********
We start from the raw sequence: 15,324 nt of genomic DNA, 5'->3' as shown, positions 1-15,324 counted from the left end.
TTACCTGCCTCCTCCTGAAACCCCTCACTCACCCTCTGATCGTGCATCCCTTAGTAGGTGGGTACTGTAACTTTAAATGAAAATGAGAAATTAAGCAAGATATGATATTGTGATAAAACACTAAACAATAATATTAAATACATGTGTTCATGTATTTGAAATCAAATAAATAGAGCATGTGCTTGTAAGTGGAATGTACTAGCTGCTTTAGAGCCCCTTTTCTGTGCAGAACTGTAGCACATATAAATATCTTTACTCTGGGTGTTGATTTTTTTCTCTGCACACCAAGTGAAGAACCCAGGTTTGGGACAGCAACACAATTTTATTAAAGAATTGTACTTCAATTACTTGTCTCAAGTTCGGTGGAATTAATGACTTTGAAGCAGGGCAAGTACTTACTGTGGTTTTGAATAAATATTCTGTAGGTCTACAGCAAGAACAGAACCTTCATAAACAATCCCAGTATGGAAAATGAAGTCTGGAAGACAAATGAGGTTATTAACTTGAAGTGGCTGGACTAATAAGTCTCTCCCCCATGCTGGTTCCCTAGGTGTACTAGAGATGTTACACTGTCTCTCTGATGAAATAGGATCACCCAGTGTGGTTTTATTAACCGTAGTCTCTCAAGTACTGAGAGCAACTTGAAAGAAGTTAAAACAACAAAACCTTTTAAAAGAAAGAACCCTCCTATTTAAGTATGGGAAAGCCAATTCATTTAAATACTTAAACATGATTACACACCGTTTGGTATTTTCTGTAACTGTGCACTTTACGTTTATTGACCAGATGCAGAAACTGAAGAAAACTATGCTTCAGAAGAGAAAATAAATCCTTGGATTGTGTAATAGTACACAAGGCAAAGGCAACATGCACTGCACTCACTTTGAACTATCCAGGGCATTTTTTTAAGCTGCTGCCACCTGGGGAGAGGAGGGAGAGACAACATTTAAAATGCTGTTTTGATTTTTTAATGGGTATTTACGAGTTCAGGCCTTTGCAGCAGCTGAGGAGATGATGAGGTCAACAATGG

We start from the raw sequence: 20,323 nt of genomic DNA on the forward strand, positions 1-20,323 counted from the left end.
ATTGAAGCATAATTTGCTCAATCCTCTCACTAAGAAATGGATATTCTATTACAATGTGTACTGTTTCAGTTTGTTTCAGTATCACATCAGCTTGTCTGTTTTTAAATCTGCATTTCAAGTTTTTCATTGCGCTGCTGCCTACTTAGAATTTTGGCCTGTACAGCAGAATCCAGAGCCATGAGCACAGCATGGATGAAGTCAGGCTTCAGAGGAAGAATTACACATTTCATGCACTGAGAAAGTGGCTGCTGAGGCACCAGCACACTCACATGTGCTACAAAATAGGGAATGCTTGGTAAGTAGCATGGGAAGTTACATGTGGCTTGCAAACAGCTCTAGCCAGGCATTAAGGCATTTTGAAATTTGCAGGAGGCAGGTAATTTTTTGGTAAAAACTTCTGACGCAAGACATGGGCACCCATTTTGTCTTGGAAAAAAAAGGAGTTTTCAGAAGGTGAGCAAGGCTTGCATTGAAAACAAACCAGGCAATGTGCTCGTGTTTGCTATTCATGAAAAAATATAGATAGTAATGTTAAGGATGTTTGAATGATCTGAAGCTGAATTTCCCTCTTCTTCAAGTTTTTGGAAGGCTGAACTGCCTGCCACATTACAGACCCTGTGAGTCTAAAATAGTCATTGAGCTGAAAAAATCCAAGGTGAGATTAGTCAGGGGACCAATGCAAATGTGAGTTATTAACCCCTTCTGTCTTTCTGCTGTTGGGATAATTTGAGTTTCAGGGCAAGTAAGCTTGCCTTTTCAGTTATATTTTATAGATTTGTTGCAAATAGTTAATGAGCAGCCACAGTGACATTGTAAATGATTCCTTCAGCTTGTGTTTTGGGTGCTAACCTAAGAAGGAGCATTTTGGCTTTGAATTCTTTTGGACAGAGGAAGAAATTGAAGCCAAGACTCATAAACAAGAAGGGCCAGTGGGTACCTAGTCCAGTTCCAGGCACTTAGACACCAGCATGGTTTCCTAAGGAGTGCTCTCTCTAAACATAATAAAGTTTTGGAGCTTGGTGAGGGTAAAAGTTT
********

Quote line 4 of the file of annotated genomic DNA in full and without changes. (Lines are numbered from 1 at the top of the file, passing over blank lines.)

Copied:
ATTGAAGCATAATTTGCTCAATCCTCTCACTAAGAAATGGATATTCTATTACAATGTGTACTGTTTCAGTTTGTTTCAGTATCACATCAGCTTGTCTGTTTTTAAATCTGCATTTCAAGTTTTTCATTGCGCTGCTGCCTACTTAGAATTTTGGCCTGTACAGCAGAATCCAGAGCCATGAGCACAGCATGGATGAAGTCAGGCTTCAGAGGAAGAATTACACATTTCATGCACTGAGAAAGTGGCTGCTGAGGCACCAGCACACTCACATGTGCTACAAAATAGGGAATGCTTGGTAAGTAGCATGGGAAGTTACATGTGGCTTGCAAACAGCTCTAGCCAGGCATTAAGGCATTTTGAAATTTGCAGGAGGCAGGTAATTTTTTGGTAAAAACTTCTGACGCAAGACATGGGCACCCATTTTGTCTTGGAAAAAAAAGGAGTTTTCAGAAGGTGAGCAAGGCTTGCATTGAAAACAAACCAGGCAATGTGCTCGTGTTTGCTATTCATGAAAAAATATAGATAGTAATGTTAAGGATGTTTGAATGATCTGAAGCTGAATTTCCCTCTTCTTCAAGTTTTTGGAAGGCTGAACTGCCTGCCACATTACAGACCCTGTGAGTCTAAAATAGTCATTGAGCTGAAAAAATCCAAGGTGAGATTAGTCAGGGGACCAATGCAAATGTGAGTTATTAACCCCTTCTGTCTTTCTGCTGTTGGGATAATTTGAGTTTCAGGGCAAGTAAGCTTGCCTTTTCAGTTATATTTTATAGATTTGTTGCAAATAGTTAATGAGCAGCCACAGTGACATTGTAAATGATTCCTTCAGCTTGTGTTTTGGGTGCTAACCTAAGAAGGAGCATTTTGGCTTTGAATTCTTTTGGACAGAGGAAGAAATTGAAGCCAAGACTCATAAACAAGAAGGGCCAGTGGGTACCTAGTCCAGTTCCAGGCACTTAGACACCAGCATGGTTTCCTAAGGAGTGCTCTCTCTAAACATAATAAAGTTTTGGAGCTTGGTGAGGGTAAAAGTTT